What my position is now is hard for me to label. I still think an awful lot of American intervention abroad has been ham-handedly stupid and counterproductive.

In the 60s for example, I opposed the Vietnam War, not least because of the prospect of being sent to fight it personally at a time the campaign appeared to be circling the drain.

I still think it was an ill-thought out venture, and though fought by men as brave as America has ever sent to war, strategically inept. A position shared by the military academies these days, which have whole courses devoted to the mistakes of Vietnam. In terms of grand strategy, the Soviets kept American forces occupied in a theater remote from their real interests in Europe by supplying North Vietnam with materiel that was cheap compared with the cost of keeping our forces in the field at the end of a long supply line.

Nonetheless, I am not the isolationist I once was. What I am now, I’m not sure. When I was young, I had all the answers. Now all I seem to have is a lot of disturbing observations and questions.

I miss those answers.

So what I’d like to do is present some of those observations and questions. Please understand I am not trying to score rhetorical points on anyone. I don’t think I know the answers beyond doubt.

But, I don’t think you do either. I think this issue is an unsolved problem. I think it’s important we start defining those problems before we can approach a solution.

As an old Yellow Dog Republican once said to me, “If you make a mistake in domestic policy, you could wind up hurting a lot of people. If you make a mistake in foreign policy – you could lose your country.”

Charge: we meddle.

Yes we do. Iran is still pissed off about the CIA-supported coup against their Prime Minister Mossadegh in the 1950s. No Mexican ever forgets what few Americans ever remember, that the southwest quarter of the U.S. was once the northern half of Mexico. Many Latin Americans resent the presence of U.S. forces in their countries, “assisting” in a war fuelled by the drug habits of rich gringos.

But something overlooked here is, everybody meddles.

The USSR had a cabinet-level department, the Comintern, devoted to spreading world revolution, with the U.S. as a primary target.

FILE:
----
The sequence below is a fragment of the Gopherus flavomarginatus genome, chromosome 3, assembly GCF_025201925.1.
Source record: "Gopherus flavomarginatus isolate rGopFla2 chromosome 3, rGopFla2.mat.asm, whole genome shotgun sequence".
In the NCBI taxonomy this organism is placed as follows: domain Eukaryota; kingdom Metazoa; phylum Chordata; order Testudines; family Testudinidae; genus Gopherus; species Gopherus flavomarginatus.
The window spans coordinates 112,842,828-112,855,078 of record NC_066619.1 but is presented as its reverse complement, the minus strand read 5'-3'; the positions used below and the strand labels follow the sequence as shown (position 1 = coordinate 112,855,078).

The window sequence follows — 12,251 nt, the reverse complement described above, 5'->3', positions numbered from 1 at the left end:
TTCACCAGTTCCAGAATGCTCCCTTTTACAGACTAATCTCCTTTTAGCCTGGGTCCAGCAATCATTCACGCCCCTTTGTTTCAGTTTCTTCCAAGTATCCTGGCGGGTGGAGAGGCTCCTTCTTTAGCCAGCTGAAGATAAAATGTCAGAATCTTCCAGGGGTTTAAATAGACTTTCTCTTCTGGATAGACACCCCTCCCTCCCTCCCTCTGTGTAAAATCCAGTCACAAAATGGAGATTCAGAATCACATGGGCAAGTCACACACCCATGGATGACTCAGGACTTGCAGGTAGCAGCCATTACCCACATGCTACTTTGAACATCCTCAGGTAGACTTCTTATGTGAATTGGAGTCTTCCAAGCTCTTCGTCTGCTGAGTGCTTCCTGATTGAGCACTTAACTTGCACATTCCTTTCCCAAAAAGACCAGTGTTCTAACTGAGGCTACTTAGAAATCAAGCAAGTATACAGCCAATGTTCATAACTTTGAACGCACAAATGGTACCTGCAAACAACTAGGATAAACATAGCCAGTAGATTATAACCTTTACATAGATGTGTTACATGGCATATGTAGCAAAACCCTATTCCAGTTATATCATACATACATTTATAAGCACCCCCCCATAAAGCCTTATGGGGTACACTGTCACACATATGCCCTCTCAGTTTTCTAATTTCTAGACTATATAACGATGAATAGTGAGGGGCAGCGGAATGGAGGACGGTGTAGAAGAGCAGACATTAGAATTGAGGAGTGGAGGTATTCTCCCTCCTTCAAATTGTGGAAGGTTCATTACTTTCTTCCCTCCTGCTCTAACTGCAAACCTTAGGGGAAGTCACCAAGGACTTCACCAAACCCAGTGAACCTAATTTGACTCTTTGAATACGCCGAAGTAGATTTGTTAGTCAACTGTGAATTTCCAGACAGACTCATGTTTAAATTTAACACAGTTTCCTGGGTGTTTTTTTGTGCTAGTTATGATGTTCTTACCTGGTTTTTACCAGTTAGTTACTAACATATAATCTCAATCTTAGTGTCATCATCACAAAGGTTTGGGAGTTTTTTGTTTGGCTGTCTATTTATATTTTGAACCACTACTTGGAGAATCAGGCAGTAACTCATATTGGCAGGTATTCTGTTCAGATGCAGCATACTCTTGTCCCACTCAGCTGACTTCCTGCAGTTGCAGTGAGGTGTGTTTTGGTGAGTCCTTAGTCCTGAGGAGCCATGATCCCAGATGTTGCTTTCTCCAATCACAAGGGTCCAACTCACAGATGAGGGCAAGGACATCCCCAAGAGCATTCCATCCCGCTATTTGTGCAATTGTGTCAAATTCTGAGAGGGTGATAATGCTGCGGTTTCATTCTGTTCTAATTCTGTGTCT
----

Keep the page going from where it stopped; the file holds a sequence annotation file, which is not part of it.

The Mexican government actively and openly promotes illegal immigration to the U.S., with comic books and DVDs explaining how to sneak in and blend in. Mexican politicians and intellectuals boast about the ongoing reconquista of the Southwest.

During the Bush-Gore election the Chinese secret police got caught trying to funnel money into the Gore campaign. Public outrage was underwhelming.

Saudi Arabian bought-and-paid-for influence in Washington is a scandal waiting to break – that never does, because it’s bipartisan, equal opportunity corruption. Saudi princes boast how they’ve bought this country.

Could a decision not to meddle anymore be akin to unilaterally deciding to disarm?

Question: What constitutes “meddling”?

Sending troops abroad, for sure.

How about supporting dissidents in foreign tyrannies with covert aid? Economic sanctions against countries with appalling human rights abuses? Was establishing Radio Free Europe and the Voice of America meddling?

Ron Paul might think so.

Paul was the one “nay” vote on a bipartisan House of Representatives resolution asking the government of Bangladesh to drop capital charges against Bangladeshi journalist Saleh Uddin Shoaib Choudhury.

Choudhury it seems, was arrested for treason, sedition and whatever else they could throw at him, for the crime of attempting to board a plane to Israel to talk peace.

It was a resolution for God’s sake! Not a threat or a declaration of war. It wasn’t even a hint that we’d reconsider the $60 million gift the US bestows on them every year. Resolutions don’t mean anything but a gesture of moral disapproval, everybody knows that. Except that sometimes they mean a lot to the people in those appalling countries.